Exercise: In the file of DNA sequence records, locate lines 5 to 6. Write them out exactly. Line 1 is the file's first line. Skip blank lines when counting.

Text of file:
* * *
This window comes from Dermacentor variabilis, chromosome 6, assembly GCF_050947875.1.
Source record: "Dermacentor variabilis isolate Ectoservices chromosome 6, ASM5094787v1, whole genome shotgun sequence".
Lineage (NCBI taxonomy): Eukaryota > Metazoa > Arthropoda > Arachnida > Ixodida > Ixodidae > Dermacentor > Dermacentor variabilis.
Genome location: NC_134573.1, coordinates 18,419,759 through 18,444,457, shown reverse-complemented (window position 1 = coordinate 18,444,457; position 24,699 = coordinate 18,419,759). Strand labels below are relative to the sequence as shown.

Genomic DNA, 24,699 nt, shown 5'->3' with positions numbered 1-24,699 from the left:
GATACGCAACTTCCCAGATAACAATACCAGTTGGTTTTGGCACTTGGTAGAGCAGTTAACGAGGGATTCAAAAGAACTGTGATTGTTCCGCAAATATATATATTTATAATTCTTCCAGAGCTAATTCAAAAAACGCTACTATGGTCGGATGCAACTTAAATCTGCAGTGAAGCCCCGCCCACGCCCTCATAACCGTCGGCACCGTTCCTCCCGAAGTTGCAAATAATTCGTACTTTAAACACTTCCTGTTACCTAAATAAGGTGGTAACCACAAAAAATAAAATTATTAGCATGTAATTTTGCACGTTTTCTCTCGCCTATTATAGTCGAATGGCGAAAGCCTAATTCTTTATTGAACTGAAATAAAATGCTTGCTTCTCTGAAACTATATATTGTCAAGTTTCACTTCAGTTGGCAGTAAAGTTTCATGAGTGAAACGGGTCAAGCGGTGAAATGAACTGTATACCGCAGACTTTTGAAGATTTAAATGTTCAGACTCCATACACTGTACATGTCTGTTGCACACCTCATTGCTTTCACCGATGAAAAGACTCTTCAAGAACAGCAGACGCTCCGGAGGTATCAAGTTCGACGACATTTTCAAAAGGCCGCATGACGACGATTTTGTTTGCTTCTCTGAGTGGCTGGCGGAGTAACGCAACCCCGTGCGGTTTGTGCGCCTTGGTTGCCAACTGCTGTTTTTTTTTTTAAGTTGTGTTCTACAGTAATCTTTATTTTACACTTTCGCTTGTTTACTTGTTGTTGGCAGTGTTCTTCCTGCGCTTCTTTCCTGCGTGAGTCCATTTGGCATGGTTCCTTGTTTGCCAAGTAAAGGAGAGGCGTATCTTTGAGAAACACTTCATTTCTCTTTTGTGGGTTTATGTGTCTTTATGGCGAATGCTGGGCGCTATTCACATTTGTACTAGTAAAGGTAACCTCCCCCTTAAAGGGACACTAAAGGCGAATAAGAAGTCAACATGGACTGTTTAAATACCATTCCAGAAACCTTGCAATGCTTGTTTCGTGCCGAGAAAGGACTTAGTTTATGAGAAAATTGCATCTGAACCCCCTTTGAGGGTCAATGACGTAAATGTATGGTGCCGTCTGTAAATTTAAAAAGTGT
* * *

Genomic DNA, 24,699 nt, shown 5'->3' with positions numbered 1-24,699 from the left:
GATACGCAACTTCCCAGATAACAATACCAGTTGGTTTTGGCACTTGGTAGAGCAGTTAACGAGGGATTCAAAAGAACTGTGATTGTTCCGCAAATATATATATTTATAATTCTTCCAGAGCTAATTCAAAAAACGCTACTATGGTCGGATGCAACTTAAATCTGCAGTGAAGCCCCGCCCACGCCCTCATAACCGTCGGCACCGTTCCTCCCGAAGTTGCAAATAATTCGTACTTTAAACACTTCCTGTTACCTAAATAAGGTGGTAACCACAAAAAATAAAATTATTAGCATGTAATTTTGCACGTTTTCTCTCGCCTATTATAGTCGAATGGCGAAAGCCTAATTCTTTATTGAACTGAAATAAAATGCTTGCTTCTCTGAAACTATATATTGTCAAGTTTCACTTCAGTTGGCAGTAAAGTTTCATGAGTGAAACGGGTCAAGCGGTGAAATGAACTGTATACCGCAGACTTTTGAAGATTTAAATGTTCAGACTCCATACACTGTACATGTCTGTTGCACACCTCATTGCTTTCACCGATGAAAAGACTCTTCAAGAACAGCAGACGCTCCGGAGGTATCAAGTTCGACGACATTTTCAAAAGGCCGCATGACGACGATTTTGTTTGCTTCTCTGAGTGGCTGGCGGAGTAACGCAACCCCGTGCGGTTTGTGCGCCTTGGTTGCCAACTGCTGTTTTTTTTTTTAAGTTGTGTTCTACAGTAATCTTTATTTTACACTTTCGCTTGTTTACTTGTTGTTGGCAGTGTTCTTCCTGCGCTTCTTTCCTGCGTGAGTCCATTTGGCATGGTTCCTTGTTTGCCAAGTAAAGGAGAGGCGTATCTTTGAGAAACACTTCATTTCTCTTTTGTGGGTTTATGTGTCTTTATGGCGAATGCTGGGCGCTATTCACATTTGTACTAGTAAAGGTAACCTCCCCCTTAAAGGGACACTAAAGGCGAATAAGAAGTCAACATGGACTGTTTAAATACCATTCCAGAAACCTTGCAATGCTTGTTTCGTGCCGAGAAAGGACTTAGTTTATGAGAAAATTGCATCTGAACCCCCTTTGAGGGTCAATGACGTAAATGTATGGTGCCGTCTGTAAATTTAAAAAGTGT